Decades Into Sobriety, Alcohol Tricked Me

What I learned from two close encounters with alcohol.

Alcohol tempting woman's sobriety Arina Krasnikova, AaronAmat | Canva

I am very grateful to have more than 30 years of continuous sobriety. It could have easily been different. Early in my sobriety, I heard someone with 25 years of sobriety share about their relapse. They described having a drink during their wedding reception. They just took a drink, no thought about it.

At the time, this story frightened me — the ease with which they lost their sobriety. I was concerned that something like that could happen to me. Then, after more than two decades of sobriety, I was confronted with the reality of just how cunning, baffling, and powerful alcohol is.


Two instances brought me right to the edge of taking that first drink. These events brought me face to face with the reality that even after decades, sobriety can be lost, and alcoholism is never cured.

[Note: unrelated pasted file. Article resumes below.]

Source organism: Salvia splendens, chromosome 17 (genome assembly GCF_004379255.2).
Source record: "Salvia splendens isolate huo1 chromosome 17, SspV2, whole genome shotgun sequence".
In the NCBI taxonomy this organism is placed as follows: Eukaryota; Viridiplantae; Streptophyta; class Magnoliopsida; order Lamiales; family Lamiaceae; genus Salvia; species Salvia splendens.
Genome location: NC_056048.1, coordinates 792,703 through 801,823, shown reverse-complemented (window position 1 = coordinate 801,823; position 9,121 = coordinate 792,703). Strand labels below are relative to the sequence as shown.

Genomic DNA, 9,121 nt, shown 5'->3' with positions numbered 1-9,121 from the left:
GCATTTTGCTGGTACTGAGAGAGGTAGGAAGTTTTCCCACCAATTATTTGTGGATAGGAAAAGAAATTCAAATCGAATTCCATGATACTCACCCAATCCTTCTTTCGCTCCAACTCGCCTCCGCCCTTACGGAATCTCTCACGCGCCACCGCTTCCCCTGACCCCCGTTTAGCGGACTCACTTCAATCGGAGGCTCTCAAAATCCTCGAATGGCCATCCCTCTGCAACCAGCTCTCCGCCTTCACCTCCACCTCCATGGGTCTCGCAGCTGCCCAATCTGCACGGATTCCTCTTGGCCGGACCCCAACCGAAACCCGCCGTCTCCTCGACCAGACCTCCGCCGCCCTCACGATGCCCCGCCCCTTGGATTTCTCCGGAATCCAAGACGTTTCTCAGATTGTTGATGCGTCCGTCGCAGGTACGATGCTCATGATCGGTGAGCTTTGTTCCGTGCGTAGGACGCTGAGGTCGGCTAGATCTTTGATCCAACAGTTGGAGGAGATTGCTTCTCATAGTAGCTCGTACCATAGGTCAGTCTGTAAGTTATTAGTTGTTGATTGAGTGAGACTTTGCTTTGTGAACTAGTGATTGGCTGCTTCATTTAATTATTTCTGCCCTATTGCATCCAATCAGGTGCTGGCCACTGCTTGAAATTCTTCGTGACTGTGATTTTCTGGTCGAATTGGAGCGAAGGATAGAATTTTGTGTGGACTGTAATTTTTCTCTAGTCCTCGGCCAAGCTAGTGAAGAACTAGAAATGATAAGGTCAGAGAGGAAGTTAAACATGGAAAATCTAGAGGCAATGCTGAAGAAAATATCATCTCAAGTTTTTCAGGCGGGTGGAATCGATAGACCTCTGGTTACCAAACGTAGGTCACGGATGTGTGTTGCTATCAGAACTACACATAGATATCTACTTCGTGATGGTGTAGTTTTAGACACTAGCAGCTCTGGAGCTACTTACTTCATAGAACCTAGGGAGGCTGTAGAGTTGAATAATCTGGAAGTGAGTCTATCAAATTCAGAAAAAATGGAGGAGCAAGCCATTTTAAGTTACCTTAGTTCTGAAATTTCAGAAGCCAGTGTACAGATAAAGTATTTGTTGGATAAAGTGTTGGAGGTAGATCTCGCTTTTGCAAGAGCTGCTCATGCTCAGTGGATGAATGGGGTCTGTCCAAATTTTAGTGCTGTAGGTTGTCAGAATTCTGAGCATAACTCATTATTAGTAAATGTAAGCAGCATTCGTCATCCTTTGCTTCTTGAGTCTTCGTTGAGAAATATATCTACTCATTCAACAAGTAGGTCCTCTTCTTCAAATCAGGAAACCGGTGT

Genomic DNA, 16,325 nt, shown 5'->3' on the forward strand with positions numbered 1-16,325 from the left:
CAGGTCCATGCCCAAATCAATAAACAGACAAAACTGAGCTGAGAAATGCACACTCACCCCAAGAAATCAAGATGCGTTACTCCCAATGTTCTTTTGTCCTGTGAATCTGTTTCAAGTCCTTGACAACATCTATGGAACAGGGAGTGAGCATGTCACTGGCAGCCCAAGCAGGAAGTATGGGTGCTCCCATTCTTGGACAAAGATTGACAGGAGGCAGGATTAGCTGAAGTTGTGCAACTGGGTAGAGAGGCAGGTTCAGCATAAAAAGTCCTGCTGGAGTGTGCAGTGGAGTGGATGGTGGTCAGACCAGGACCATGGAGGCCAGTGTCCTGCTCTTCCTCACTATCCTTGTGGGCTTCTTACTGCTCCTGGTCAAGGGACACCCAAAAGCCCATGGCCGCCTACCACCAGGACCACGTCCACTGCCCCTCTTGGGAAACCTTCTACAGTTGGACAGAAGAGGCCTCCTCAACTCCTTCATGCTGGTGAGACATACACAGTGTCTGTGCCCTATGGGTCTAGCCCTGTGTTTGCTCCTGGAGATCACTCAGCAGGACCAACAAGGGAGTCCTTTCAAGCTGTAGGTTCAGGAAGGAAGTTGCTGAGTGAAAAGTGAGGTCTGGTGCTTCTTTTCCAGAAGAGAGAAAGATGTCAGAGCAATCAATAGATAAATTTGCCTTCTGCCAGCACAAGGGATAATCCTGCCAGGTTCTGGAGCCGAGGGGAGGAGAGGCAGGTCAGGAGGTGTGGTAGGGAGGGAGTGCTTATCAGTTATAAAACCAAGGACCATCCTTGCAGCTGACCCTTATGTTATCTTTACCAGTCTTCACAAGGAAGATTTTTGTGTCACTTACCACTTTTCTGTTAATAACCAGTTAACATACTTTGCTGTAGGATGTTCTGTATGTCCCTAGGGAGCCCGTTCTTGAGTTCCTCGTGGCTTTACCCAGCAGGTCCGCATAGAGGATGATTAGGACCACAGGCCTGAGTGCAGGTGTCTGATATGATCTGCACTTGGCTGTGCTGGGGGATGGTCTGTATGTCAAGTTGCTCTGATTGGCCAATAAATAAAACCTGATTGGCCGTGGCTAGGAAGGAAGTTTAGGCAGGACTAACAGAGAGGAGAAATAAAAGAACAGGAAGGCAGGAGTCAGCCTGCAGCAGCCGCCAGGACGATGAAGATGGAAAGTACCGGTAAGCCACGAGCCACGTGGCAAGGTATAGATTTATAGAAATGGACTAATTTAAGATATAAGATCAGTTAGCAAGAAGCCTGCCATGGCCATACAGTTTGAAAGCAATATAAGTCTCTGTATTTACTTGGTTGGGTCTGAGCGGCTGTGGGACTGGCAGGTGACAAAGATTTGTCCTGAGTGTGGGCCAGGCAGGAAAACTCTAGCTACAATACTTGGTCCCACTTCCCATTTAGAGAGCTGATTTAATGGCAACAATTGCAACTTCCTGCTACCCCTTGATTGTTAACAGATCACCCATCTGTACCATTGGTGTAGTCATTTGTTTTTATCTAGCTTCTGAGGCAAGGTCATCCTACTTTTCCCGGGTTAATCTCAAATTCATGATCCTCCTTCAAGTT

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The first occasion occurred during a tough time in my life. Our marriage was struggling, and I had run out of ideas. In a last-ditch effort to figure out a way to connect, I suggested, “Let’s go down to the bar and get drunk.” 

My rationalization was drinking lowered his inhibitions, allowing us to connect in a new way. His more relaxed state would enable us to resolve one of our issues. Fortunately, he did not agree to this ridiculous suggestion. Quickly after saying it, I was appalled. What was I thinking? Alcohol has never solved anything in my life. Why did I think it would be different now? How could I even think about losing 20 years of sobriety?


Perhaps drinking would have reduced his inhibitions. It would also bring with it a whole host of other problems — problems which would more likely end our marriage. I reminded myself that there is nothing that will be improved through drinking. There is no reason, ever, for me to drink again. We both recognized the danger present, highlighting the desperate state of our marriage and informed later decisions about how to proceed.